At the dawn of the new century at Melbourne Stadium, the same pair came together to launch a rescue mission and revive Australia’s stuttering innings by forging a record partnership of 222 runs for the fourth-wicket for Australia. The record was later broken by Andrew Symonds and Ponting in a game against Sri Lanka at Sydney in 2005-06.
At Centurion in 1996-97, cricket pundits bemoaned the fact that heavy dew conditions had played into Australia’s hands. But at Melbourne, 2000, no one could take the credit away from what was a magnificent partnership.
The unique feature of that remarkable partnership between Steve Waugh and Bevan was the glorious exhibition of stealing singles out of nowhere and converting singles into twos as well as twos into threes.
Both Steve Waugh and Bevan ran like jack rabbits between the wickets and even South Africa’s brilliant fielding unit couldn’t stop them from stealing singles under their very noses. On that day, Steve Waugh was just toying with South Africa’s battery of fast-medium bowlers by walking across towards off-stump and flicking the likes of Lance Klusener, Jacques Kallis and Andrew Hall at will.
The heart-stirring partnership also had its fair share of jaw-dropping rapier-like cuts, lissom flicks, rasping drives and crunching lofted shots. In fact, the two strokes essayed by Steve Waugh off Kallis in the 40th over of the match would be etched in the memory of the writer forever.
Steve Waugh made room for himself and gave a mighty wallop to a length delivery from Kallis to smash it over the vacant long-off region. He then followed it up by virtually playing a thunderous slog-sweep of Kallis that rocketed towards the boundary boards. Nowadays, a slog-sweep off a fast-medium bowler is more of a norm, but that was certainly not the case in 2000. It was an innings that showcased the unflinching courage, unbridled passion and indomitable grit of Steve Waugh.
Michael Bevan himself played some wondrous shots. He reserved his best for the tearaway quick from Uitenhage, Hayward, by lofting him straight down the ground with twinkling footwork for a sumptuous boundary.
It was an era when bouncers were barred from being bowled in one-day cricket. To some extent it helped Bevan, as he had problems while facing up to a barrage of bouncers in Test cricket. However, it shouldn’t take anything away from Bevan’s memorable knocks in one-day cricket.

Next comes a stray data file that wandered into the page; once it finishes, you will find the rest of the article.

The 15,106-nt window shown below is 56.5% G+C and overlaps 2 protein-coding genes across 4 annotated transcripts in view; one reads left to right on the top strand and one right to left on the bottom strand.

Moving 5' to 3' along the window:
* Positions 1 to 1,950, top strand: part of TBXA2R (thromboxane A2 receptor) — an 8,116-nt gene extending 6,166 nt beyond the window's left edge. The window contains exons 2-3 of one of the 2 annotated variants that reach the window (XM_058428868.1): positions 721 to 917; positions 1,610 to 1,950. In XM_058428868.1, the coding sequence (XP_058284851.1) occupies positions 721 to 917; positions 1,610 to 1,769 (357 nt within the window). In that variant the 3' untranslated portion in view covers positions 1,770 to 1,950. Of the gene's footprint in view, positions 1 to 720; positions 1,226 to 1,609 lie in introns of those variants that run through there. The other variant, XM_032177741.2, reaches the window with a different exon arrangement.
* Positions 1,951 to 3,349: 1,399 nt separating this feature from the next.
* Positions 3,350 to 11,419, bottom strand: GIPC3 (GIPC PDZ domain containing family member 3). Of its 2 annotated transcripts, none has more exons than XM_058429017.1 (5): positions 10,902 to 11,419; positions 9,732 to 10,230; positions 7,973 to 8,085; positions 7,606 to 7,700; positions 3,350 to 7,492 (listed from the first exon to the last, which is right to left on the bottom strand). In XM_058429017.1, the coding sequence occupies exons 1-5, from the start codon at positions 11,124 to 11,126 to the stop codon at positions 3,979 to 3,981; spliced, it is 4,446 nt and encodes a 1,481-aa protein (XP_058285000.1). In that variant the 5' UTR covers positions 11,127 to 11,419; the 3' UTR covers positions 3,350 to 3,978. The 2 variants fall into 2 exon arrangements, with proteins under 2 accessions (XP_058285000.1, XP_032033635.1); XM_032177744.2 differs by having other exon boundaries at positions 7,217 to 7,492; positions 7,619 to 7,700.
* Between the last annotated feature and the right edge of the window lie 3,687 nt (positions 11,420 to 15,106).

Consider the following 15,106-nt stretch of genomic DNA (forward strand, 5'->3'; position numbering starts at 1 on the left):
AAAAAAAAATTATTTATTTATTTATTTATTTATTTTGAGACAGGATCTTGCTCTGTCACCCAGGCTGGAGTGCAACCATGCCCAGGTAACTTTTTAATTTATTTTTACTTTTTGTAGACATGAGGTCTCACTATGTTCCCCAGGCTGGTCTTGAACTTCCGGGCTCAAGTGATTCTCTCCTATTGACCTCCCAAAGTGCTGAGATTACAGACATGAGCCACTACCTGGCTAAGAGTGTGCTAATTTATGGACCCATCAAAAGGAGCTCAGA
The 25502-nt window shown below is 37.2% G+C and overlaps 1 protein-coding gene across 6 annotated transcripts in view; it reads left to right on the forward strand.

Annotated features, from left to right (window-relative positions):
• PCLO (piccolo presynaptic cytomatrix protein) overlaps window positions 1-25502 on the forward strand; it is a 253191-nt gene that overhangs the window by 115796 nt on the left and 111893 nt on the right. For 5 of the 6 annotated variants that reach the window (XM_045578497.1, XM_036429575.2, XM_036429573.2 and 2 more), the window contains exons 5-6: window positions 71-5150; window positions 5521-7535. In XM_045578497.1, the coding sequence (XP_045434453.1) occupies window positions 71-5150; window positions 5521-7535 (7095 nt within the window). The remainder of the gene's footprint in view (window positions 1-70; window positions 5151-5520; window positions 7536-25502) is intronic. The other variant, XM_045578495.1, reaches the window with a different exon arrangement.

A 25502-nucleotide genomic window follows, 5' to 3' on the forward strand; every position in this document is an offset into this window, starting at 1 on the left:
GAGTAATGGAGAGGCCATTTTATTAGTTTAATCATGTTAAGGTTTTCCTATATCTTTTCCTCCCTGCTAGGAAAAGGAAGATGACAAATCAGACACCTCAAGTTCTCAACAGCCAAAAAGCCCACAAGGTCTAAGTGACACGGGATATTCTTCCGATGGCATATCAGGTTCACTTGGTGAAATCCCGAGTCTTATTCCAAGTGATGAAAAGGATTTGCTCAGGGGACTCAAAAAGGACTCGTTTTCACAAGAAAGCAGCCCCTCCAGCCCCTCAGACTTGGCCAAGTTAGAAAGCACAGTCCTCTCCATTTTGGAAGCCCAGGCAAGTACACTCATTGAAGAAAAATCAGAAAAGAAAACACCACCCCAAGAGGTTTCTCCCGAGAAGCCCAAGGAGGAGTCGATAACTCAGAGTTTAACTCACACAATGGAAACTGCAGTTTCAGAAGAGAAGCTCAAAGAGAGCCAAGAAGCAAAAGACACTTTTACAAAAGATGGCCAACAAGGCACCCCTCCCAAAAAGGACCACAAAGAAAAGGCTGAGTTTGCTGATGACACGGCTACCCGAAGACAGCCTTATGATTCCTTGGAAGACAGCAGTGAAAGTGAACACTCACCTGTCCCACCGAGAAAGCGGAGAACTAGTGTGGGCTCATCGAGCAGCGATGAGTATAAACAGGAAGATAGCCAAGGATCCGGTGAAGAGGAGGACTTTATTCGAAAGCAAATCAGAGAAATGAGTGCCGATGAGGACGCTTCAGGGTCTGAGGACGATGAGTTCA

Both made scintillating centuries and took Australia to a mammoth score of 295 runs. With the spearhead of South Africa’s pace attack, Allan Donald rested for the series; the bowling attack seemed to lack that much needed bite. It also has to be said that when Steve Waugh was on 23 and 24, respectively, they missed the chance of running him out. It turned out to be very costly misses indeed.
The match didn’t exactly turn out to be a nail-biting, edge-of-the-seat encounter, as South Africa lost the match by a huge margin of 94 runs. Australia’s formidable bowling line-up made up of Glen McGrath, Brett Lee and Shane Warne kept South African batsmen on a tight leash and never allowed them to break-free.
Yes, Gary Kirsten and Kallis tried to make a good fist of the match. While chasing a target of 296 though, South Africa needed at least two of their batsmen to stand up and make centuries, but that never happened.
The telling difference between Australia’s pace attack and South Africa’s legion of pacers was that Australian quicks tended to concentrate on back of a length bowling and rarely gave the width for South African batsmen to free their arms. They also had the Wizard of Oz, Warne, in their ranks, who with his box of tricks was always going to be a difficult proposition to handle for the leaden-footed South African batsmen.
Australia couldn’t carry the momentum of winning the first game for the rest of the series. With indefatigable zest and energetic industrious stamina, the battle-hardened cricketers from the Rainbow Nation came back strongly to level the series 1-1. The second game ended in a pulsating tie. It has to be remembered that on paper, Australia in a crystal clear manner was the stronger side of the two.
South African players have to take a lot of credit for the way they passed the litmus test of facing up to Australia with flying colours. Before the series, their players were even traumatised by the match-fixing scandal that had engulfed the South African cricket set-up.
More than anything else, August 16, 2000, would go down into history books as a watershed moment in the world of cricket. For those cricket lovers who thronged the Melbourne Stadium or fans who saw the match on TV, it was indeed a great spectacle to watch a game of cricket played in a state-of-the-art stadium — indoors.
Australia 295 for 5 in 50 overs (Michael Bevan 106, Steve Waugh 114*) beat South Africa 201 for 7 in 50 overs (Gary Kirsten 43, Jacques Kallis 42; Ian Harvey 3 for 41) by 94 runs.
Man of the Match: Steve Waugh
In pictures: First ever international indoor cricket match
(Bharath Ramaraj, an MBA in marketing, eats, drinks and sleeps cricket. He has played at school and college-level, and now channelises his passion for the game by writing about it)